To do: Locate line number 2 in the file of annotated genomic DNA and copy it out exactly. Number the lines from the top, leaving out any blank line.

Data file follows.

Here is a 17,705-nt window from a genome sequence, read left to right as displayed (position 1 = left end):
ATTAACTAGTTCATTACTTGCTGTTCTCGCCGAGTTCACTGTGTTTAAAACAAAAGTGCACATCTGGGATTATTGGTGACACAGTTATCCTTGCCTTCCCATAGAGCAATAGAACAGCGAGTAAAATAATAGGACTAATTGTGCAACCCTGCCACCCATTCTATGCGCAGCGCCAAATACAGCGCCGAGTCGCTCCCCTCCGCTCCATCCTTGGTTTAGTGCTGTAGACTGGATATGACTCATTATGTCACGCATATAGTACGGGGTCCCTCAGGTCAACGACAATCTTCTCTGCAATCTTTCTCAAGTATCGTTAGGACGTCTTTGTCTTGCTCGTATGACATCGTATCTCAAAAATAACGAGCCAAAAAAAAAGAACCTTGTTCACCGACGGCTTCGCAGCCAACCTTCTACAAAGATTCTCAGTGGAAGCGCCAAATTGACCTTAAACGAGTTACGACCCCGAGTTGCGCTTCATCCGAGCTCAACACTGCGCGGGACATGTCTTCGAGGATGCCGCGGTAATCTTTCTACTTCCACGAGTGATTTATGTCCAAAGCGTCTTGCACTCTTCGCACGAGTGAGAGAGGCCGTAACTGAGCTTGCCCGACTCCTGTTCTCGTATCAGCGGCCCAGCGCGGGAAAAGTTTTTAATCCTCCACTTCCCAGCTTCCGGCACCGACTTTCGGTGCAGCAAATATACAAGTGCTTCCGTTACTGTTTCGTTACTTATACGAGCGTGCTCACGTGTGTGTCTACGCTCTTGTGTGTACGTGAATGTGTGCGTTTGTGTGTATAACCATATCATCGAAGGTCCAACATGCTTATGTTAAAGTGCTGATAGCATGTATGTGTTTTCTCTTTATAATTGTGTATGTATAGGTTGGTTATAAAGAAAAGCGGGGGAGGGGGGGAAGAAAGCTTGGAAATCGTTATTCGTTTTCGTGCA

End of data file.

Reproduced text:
ATTAACTAGTTCATTACTTGCTGTTCTCGCCGAGTTCACTGTGTTTAAAACAAAAGTGCACATCTGGGATTATTGGTGACACAGTTATCCTTGCCTTCCCATAGAGCAATAGAACAGCGAGTAAAATAATAGGACTAATTGTGCAACCCTGCCACCCATTCTATGCGCAGCGCCAAATACAGCGCCGAGTCGCTCCCCTCCGCTCCATCCTTGGTTTAGTGCTGTAGACTGGATATGACTCATTATGTCACGCATATAGTACGGGGTCCCTCAGGTCAACGACAATCTTCTCTGCAATCTTTCTCAAGTATCGTTAGGACGTCTTTGTCTTGCTCGTATGACATCGTATCTCAAAAATAACGAGCCAAAAAAAAAGAACCTTGTTCACCGACGGCTTCGCAGCCAACCTTCTACAAAGATTCTCAGTGGAAGCGCCAAATTGACCTTAAACGAGTTACGACCCCGAGTTGCGCTTCATCCGAGCTCAACACTGCGCGGGACATGTCTTCGAGGATGCCGCGGTAATCTTTCTACTTCCACGAGTGATTTATGTCCAAAGCGTCTTGCACTCTTCGCACGAGTGAGAGAGGCCGTAACTGAGCTTGCCCGACTCCTGTTCTCGTATCAGCGGCCCAGCGCGGGAAAAGTTTTTAATCCTCCACTTCCCAGCTTCCGGCACCGACTTTCGGTGCAGCAAATATACAAGTGCTTCCGTTACTGTTTCGTTACTTATACGAGCGTGCTCACGTGTGTGTCTACGCTCTTGTGTGTACGTGAATGTGTGCGTTTGTGTGTATAACCATATCATCGAAGGTCCAACATGCTTATGTTAAAGTGCTGATAGCATGTATGTGTTTTCTCTTTATAATTGTGTATGTATAGGTTGGTTATAAAGAAAAGCGGGGGAGGGGGGGAAGAAAGCTTGGAAATCGTTATTCGTTTTCGTGCA